Ben East finds its heart in the right place but the choices fail to make any real impact, though Alexandra Boiger’s illustrations shine
Review: Chelsea Clinton’s latest book is not promising enough to change history
A radiant Malala Yousafzai is enveloped by a large pink flower, the youngest-ever Nobel Peace Prize winner depicted at a lectern standing up for the right of girls to go to school. Underneath the beautifully simple yet striking illustration by Alexandra Boiger is her hugely affecting quote: “one child, one teacher, one book and one pen can change the world”.
Malala is – quite rightly – one of 13 women featured in Chelsea Clinton’s new children’s book, She Persisted Around the World: 13 Women Who Changed History. The title is self-explanatory; each woman is given a double page spread consisting of a paragraph of text from Clinton, placing the likes of Malala, Mexican writer and scholar Juana Inés de la Cruz, German astronomer Caroline Herschel, and Indian doctor Mary Verghese in some kind of context and explaining their impact on the world. The words are placed on top of Boiger’s arresting watercolours, the intention clearly being for four- to eight-year-olds to be drawn in and perhaps be inspired by tales of courage, intelligence and, naturally, persistence.
All impressive aims. But She Persisted Around the World – the follow-up to Clinton’s United States-focused She Persisted – does feel problematically formulaic.
It must obviously be judged by the educational aims Clinton wishes to impart upon her young audience – it’s about “celebrating women who didn’t take no for an answer” – but it doesn’t help that her little pen portraits feel so flat and lacking in detail. The inclusion of a bolded “she persisted” in every one has the opposite effect of celebrating the difference these women have made through their determination – instead making them meld into one mass, particularly when, inexplicably, there are no dates on any of her abridged stories. De la Cruz was a 16th-century scholar and Wangari Maathai a 20th-century Kenyan environmental activist, but you’d never know that from this book.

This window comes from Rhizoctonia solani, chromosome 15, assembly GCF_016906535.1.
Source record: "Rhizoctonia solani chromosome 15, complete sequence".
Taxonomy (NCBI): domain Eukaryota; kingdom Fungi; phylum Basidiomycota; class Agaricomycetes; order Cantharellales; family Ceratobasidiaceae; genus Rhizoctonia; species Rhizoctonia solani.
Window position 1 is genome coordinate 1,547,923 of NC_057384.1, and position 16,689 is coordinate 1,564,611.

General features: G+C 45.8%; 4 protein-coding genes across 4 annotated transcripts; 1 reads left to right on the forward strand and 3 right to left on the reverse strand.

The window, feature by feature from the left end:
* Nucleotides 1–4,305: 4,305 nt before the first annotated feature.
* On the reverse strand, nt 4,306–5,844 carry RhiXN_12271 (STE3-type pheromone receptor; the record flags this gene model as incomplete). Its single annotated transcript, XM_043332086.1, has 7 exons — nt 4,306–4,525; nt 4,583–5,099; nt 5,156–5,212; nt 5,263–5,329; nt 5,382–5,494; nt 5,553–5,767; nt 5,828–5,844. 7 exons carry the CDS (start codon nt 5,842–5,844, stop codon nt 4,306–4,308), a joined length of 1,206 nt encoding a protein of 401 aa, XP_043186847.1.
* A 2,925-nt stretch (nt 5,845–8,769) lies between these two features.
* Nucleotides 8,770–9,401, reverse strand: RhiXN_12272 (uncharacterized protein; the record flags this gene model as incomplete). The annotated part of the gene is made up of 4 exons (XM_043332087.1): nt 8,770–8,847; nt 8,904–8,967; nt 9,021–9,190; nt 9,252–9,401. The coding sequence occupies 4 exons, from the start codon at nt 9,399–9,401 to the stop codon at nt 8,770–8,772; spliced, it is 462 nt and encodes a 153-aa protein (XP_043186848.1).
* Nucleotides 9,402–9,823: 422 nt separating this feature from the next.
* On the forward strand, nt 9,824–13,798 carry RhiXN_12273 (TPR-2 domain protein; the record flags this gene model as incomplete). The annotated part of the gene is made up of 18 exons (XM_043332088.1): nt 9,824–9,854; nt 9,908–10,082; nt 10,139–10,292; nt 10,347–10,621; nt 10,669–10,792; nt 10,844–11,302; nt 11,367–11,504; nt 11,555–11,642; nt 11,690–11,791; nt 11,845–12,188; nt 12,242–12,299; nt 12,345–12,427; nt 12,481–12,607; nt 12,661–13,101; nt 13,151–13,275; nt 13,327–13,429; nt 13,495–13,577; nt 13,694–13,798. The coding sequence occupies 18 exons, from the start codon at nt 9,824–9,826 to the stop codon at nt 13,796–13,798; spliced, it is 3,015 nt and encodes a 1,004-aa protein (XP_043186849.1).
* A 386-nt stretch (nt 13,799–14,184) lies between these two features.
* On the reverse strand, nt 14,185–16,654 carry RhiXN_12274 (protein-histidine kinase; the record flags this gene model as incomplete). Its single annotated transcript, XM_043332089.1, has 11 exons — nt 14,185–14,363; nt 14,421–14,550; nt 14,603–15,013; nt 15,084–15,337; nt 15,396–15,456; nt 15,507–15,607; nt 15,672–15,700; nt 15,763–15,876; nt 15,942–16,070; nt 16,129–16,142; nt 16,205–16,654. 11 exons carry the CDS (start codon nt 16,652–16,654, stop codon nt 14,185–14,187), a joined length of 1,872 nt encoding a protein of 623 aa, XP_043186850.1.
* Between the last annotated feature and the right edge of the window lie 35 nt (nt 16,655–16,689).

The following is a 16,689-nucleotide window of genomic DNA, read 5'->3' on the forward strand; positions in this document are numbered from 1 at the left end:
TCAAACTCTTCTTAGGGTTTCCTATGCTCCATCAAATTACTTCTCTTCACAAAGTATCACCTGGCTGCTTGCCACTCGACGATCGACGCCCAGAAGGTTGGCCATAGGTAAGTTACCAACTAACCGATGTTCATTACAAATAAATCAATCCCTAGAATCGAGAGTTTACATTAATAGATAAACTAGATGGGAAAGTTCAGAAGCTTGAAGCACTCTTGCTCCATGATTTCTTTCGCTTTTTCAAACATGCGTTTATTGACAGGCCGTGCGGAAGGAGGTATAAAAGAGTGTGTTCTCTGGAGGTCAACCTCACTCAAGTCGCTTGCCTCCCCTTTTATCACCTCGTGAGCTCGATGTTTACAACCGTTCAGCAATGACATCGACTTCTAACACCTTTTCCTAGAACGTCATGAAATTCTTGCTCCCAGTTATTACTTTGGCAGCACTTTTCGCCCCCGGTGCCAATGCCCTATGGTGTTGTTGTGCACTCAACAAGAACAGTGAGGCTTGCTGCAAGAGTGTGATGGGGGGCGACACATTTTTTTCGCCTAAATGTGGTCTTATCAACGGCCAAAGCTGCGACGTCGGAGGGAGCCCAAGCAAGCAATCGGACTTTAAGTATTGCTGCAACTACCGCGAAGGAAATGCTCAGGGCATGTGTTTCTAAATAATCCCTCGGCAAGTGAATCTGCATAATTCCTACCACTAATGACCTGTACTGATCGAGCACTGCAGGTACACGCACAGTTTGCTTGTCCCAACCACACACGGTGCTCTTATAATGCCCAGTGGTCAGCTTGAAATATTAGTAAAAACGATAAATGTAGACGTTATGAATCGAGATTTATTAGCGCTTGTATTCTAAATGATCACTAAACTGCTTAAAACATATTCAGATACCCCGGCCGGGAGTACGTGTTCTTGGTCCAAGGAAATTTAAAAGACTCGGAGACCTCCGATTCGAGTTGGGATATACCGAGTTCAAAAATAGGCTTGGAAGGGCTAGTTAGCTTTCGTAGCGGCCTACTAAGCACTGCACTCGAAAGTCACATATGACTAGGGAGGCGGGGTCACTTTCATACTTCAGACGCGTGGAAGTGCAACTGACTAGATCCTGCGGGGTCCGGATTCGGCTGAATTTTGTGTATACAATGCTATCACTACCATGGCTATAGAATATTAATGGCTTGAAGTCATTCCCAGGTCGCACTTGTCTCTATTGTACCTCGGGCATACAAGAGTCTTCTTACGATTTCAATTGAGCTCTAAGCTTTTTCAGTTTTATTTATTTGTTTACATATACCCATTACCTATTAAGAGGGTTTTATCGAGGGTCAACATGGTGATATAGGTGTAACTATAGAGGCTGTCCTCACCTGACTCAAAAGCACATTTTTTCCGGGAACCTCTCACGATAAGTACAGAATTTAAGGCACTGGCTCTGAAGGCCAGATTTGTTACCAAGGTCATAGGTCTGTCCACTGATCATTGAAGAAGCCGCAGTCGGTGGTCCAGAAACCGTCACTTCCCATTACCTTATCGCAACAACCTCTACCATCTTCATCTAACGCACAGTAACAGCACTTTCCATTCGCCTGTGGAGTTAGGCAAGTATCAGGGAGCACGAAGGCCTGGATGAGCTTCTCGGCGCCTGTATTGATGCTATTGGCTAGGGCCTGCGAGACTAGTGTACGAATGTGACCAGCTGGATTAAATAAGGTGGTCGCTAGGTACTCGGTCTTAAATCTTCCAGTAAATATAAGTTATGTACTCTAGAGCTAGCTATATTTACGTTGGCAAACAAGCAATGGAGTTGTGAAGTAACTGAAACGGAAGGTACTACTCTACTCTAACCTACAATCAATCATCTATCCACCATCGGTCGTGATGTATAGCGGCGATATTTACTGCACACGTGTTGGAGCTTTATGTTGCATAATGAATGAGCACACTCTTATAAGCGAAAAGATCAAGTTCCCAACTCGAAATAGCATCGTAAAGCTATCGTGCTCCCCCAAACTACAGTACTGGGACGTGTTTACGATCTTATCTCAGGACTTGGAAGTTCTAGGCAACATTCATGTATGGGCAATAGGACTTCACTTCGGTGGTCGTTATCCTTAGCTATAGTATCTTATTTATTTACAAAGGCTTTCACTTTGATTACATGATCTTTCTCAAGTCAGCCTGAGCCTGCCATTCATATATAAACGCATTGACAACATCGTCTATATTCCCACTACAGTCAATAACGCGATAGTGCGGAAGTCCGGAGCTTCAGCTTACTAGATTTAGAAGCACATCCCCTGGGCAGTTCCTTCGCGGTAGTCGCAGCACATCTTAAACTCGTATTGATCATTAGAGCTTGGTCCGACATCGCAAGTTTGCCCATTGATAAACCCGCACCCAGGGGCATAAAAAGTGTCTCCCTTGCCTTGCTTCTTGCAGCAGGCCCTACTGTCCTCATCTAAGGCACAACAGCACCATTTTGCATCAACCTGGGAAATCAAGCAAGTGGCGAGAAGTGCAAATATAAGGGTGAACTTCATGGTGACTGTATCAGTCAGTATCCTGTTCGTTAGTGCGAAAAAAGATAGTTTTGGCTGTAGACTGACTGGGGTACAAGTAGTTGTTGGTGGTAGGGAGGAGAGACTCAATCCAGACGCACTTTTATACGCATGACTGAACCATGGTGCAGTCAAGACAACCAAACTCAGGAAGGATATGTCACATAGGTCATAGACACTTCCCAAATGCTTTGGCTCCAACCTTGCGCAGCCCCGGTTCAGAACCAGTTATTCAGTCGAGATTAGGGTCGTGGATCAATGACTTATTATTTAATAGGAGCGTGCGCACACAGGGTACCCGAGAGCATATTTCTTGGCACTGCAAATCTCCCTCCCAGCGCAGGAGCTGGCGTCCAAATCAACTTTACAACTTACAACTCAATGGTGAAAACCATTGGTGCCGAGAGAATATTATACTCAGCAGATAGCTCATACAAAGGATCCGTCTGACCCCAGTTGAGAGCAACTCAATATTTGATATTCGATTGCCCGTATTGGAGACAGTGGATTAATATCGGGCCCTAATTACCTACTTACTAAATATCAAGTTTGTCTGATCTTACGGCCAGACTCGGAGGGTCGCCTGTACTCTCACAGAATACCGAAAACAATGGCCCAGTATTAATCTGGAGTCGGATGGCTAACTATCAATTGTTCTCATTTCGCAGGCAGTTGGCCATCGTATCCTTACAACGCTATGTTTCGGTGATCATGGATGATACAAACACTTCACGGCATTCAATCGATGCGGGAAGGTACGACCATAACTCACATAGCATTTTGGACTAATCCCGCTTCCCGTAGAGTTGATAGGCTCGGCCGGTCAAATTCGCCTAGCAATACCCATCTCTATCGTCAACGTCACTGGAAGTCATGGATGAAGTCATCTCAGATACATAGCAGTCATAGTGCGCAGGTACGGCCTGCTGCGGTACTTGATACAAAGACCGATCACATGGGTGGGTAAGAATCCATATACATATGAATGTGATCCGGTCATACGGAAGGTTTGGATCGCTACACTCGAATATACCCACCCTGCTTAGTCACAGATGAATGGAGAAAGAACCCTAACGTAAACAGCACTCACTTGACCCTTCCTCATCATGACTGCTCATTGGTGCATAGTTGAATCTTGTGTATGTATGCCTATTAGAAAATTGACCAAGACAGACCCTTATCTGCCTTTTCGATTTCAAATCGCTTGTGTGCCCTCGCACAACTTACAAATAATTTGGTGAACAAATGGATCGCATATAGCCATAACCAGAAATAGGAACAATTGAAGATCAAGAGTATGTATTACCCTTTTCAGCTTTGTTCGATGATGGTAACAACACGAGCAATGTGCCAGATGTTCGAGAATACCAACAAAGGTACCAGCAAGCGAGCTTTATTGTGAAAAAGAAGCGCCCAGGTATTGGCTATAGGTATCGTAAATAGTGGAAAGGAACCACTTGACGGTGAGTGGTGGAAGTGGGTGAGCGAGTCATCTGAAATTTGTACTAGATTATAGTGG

Some of the choices are a bit odd, too. Herschel’s inclusion as a four-foot-tall typhus survivor who taught herself maths and astronomy – and ended up becoming the first woman to discover a comet – makes sense. As does Marie Curie’s work in physics and chemistry (although curiously there is no mention of her impact on cancer care) or Aisha Rateb’s protracted legal work in Egypt to protect women and people with disabilities. But it does feel a little bit strange to find J K Rowling in this context, celebrated for being “famous as the woman who brought more magic in the world”. Chinese ballerina Yuan Yuan Tan is another weird inclusion – even if she’s just had a Barbie doll replica made of her.
Perhaps that’s Clinton’s point – all female life and experience is on display, and admittedly, it might be a bit hard-going for your average six-year-old to flick through page upon page of well-meaning Nobel Prize winners. It’s good to see the “Queen of Brazilian football”, Sisleide “Sissi” Lima Do Amor, included here. But when she’s given the same cursory potted life history as everybody else, it sums up why She Persisted Around the World seems like a missed opportunity.
On the final page, Clinton’s call is to “speak up, rise up, dream big. These women did that and more.” But the text that has gone before doesn’t really build to that laudable conclusion. Thank goodness, then, for the exceptional illustrations from Boiger. A series of welcoming, detailed watercolours featuring the subject as a child and adult, and intricately depicting an element of their life story, they do everything Clinton’s words struggle to convey: there’s a beautiful wordless language at play here as Boiger captures the quiet dignity of these 13 women in ways that are tonally similar but sufficiently distinct to make turning the page to another spread a real pleasure.
Which, maybe, will be enough for Chelsea Clinton’s readership. One imagines that if one young person is inspired to be like these women, wants to find out more about them and in so doing understands the central message (that it’s “not always easy being a girl … girls are more likely to be told to be quiet, to sit down, to have smaller dreams: don’t listen to these voices”), then She Persisted Around the World will have succeeded.
It’s a shame the book itself might be something of an exercise in persistence for its audience, too.